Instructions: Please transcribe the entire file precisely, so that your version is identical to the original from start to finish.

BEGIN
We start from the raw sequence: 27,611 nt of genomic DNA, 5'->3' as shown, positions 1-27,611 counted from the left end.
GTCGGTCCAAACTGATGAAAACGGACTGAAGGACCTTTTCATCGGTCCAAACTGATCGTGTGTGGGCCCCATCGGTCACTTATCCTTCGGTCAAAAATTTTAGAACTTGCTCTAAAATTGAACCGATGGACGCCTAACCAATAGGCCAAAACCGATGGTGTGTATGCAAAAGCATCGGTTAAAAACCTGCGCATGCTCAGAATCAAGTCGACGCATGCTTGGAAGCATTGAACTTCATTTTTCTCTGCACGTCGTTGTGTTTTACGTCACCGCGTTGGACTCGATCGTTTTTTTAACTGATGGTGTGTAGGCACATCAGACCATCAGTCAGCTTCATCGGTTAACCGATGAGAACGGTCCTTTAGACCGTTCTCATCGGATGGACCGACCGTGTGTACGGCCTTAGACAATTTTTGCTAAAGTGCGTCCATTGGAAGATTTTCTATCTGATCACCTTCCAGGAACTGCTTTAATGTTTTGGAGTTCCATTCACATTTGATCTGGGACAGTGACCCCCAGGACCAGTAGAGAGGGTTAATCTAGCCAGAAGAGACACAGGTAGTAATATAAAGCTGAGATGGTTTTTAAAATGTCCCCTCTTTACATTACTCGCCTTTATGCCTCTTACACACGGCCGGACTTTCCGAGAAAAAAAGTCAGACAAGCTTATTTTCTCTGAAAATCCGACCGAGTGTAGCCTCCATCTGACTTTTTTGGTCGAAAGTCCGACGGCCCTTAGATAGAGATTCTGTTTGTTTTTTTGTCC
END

We start from the raw sequence: 27,611 nt of genomic DNA, 5'->3' as shown, positions 1-27,611 counted from the left end.
GTCGGTCCAAACTGATGAAAACGGACTGAAGGACCTTTTCATCGGTCCAAACTGATCGTGTGTGGGCCCCATCGGTCACTTATCCTTCGGTCAAAAATTTTAGAACTTGCTCTAAAATTGAACCGATGGACGCCTAACCAATAGGCCAAAACCGATGGTGTGTATGCAAAAGCATCGGTTAAAAACCTGCGCATGCTCAGAATCAAGTCGACGCATGCTTGGAAGCATTGAACTTCATTTTTCTCTGCACGTCGTTGTGTTTTACGTCACCGCGTTGGACTCGATCGTTTTTTTAACTGATGGTGTGTAGGCACATCAGACCATCAGTCAGCTTCATCGGTTAACCGATGAGAACGGTCCTTTAGACCGTTCTCATCGGATGGACCGACCGTGTGTACGGCCTTAGACAATTTTTGCTAAAGTGCGTCCATTGGAAGATTTTCTATCTGATCACCTTCCAGGAACTGCTTTAATGTTTTGGAGTTCCATTCACATTTGATCTGGGACAGTGACCCCCAGGACCAGTAGAGAGGGTTAATCTAGCCAGAAGAGACACAGGTAGTAATATAAAGCTGAGATGGTTTTTAAAATGTCCCCTCTTTACATTACTCGCCTTTATGCCTCTTACACACGGCCGGACTTTCCGAGAAAAAAAGTCAGACAAGCTTATTTTCTCTGAAAATCCGACCGAGTGTAGCCTCCATCTGACTTTTTTGGTCGAAAGTCCGACGGCCCTTAGATAGAGATTCTGTTTGTTTTTTTGTCC